Portland was almost “Boston, Oregon!” Portland was named by the flip of a coin by its two original settlers, Asa Lovejoy and Francis W. Pettygrove. Lovejoy wanted to name the new settlement after his hometown of Boston; Pettygrove wanted to name it after his hometown of Portland, Maine. Pettygrove won the coin toss, best two out of three.

And, I love the state of Oregon, in general. Been there lots of times. Two of my three children have thought of moving there. Even thought of taking us with them. Not adverse to it, either. It’s like Portland, Maine + Portland, Oregon = a place where I could belong and think, “Yeah, this is so me,” while wearing my grandfather’s red and black plaid jacket…

So, naturally, I’m here to advocate for this outstanding event.

The Oregon Wine Trail to Host Spring Events in San Francisco and Seattle

PORTLAND, OR, Jan. 17, 2020: More than 50 Oregon wineries will hit the road again this spring to showcase their award-winning wines. This is the third year the Oregon Wine Board (OWB) has gathered wine stars and local artisanal food partners for the Oregon Wine Trail events. Host cities in 2020 are San Francisco (March 4) and Seattle (May 11). The all-day events include an industry masterclass and walk-around tasting for media and trade, followed by a consumer tasting in the evening.

What: Oregon Wine Trail,

San Francisco

 

When: March 4, 2020

12:30-2:00PM –Trade & Media Masterclass

1:30-4:30PM – Trade & Media Walkaround Tasting

6:00-8:30PM – Consumer Walkaround Tasting

 

 

Where: Terra Gallery

511 Harrison Street San Francisco, CA 94105

 

Trade & Media registration:

https://trade-owtsf.eventbrite.com

 

Consumers tickets for purchase at:

https://www.oregonwine.org/trail

$75 Early bird / $95 general admission

 

Click for list of participating wineries in San Francisco

What: Oregon Wine Trail,

Seattle

 

When: May 11, 2020

 

12:30-2:00PM –Trade & Media Masterclass

1:30-4:30PM – Trade & Media Walkaround Tasting

6:00-8:30PM – Consumer Walkaround Tasting

 

Where: Block 41

115 Bell Street, Seattle, WA 98121

 

Trade & Media registration:

https://trade-owtseattle.eventbrite.com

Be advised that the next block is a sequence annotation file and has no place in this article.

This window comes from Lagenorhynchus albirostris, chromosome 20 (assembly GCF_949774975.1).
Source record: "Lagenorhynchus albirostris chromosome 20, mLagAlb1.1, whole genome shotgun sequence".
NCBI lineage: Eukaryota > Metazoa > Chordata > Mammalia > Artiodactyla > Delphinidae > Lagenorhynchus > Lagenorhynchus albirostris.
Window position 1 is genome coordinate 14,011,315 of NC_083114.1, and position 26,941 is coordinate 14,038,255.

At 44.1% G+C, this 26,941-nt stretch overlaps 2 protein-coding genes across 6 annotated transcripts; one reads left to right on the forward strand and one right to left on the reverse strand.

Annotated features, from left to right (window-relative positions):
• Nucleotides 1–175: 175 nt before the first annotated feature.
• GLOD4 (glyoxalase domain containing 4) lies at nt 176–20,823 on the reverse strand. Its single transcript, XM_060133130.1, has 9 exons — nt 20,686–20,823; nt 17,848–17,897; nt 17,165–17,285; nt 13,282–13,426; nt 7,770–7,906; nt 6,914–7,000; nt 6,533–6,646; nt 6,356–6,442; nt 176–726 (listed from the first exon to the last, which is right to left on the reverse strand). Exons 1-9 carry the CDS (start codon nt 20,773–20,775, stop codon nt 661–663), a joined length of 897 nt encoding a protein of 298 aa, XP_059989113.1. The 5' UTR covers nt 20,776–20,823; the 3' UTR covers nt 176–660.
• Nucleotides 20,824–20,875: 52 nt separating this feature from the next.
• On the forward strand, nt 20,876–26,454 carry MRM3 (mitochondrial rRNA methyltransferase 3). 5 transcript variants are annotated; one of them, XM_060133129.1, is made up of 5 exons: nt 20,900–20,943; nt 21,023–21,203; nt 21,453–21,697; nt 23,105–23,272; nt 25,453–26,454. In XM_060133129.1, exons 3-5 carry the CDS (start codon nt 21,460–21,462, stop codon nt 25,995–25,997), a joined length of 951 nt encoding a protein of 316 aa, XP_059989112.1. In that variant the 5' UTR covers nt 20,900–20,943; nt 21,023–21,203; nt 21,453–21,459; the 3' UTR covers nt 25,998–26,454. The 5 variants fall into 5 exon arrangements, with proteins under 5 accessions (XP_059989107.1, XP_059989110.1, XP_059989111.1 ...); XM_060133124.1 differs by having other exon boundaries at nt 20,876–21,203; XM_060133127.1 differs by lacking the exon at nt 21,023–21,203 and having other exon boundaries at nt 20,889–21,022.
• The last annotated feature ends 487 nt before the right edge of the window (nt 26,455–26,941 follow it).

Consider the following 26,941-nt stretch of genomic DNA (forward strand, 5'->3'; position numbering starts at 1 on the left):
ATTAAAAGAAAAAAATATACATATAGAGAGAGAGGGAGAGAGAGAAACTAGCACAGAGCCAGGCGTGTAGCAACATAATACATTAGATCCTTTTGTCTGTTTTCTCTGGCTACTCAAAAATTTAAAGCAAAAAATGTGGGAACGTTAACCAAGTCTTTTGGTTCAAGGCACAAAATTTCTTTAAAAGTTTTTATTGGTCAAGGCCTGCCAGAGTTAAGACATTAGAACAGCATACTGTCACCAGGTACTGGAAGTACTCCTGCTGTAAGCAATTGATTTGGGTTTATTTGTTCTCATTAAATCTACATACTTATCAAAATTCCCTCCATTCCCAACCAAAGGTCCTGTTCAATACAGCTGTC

Consumers tickets for purchase at:

https://www.oregonwine.org/trail

$75 Early bird / $95 general admission

 

Click here for a list of participating wineries in Seattle

 

The 2020 masterclasses will be hosted by Bree Stock, MW, OWB education manager; Chris Tanghe, MS, chief instructor at Guild of Sommeliers; and Evan Goldstein, MS, president & chief education officer of Full Circle Wine Solutions.

SIDEBAR: I love Evan Goldstein. If he’s teaching, you’re learning and loving it.

The San Francisco masterclass, Mastering Willamette Valley Wines, will take a look at seven AVAs, each defined by unique soils, climate influences and subtly different winemaking philosophies, viewed through the lens of various Willamette Pinot Noirs and Chardonnays.

In Seattle, the masterclass, Mastering Southern Oregon Wines, will explore the region’s diverse climates, soils and terroirs, plus emerging varieties in Southern Oregon.

Participating artisanal culinary partners include: Olympia Provisions, the Oregon Cheese Guild and Som Cordials, together with charity partner for San Francisco, 18 Reasons.

“Oregon is one of the most exciting wine regions in the U.S., and buyers and wine lovers alike are well versed in what makes Oregon wines special. The Oregon Wine Trail events introduce the winemakers behind those wines who share their passion with on-premise and retail buyers, as well as with consumers in wine-loving cities like San Francisco and Seattle,” notes Sally Murdoch, Oregon Wine Board communications manager.

With 793 wineries growing 82 grape varieties in over 1,000 vineyards, Oregon offers diversity and premium quality wines. Oregon wine sales were $607 million in 2018, a 4% increase over the prior year, according to the annual Vineyard and Winery Report, gathered by the Institute for Policy Research and Engagement (IPRE) at the University of Oregon. Nielsen data for the year ending July 13, 2019 shows U.S. retail sales of Oregon wine, measured in dollars, rising 13.8%. This is in contrast to the total table wine category’s performance of 0.9% growth for the same period.

The Oregon Wine Board is a semi-independent Oregon state agency managing marketing, research and education initiatives that support and advance the Oregon wine and wine grape industry. The Board works on behalf of all Oregon wineries and independent growers throughout the state’s diverse winegrowing regions. Visit www.oregonwine.org.

Media Contact:

Kate Corcoran

Creative Palate Communications

  1. 347-239-1976

E-mail: kate@cpalate.com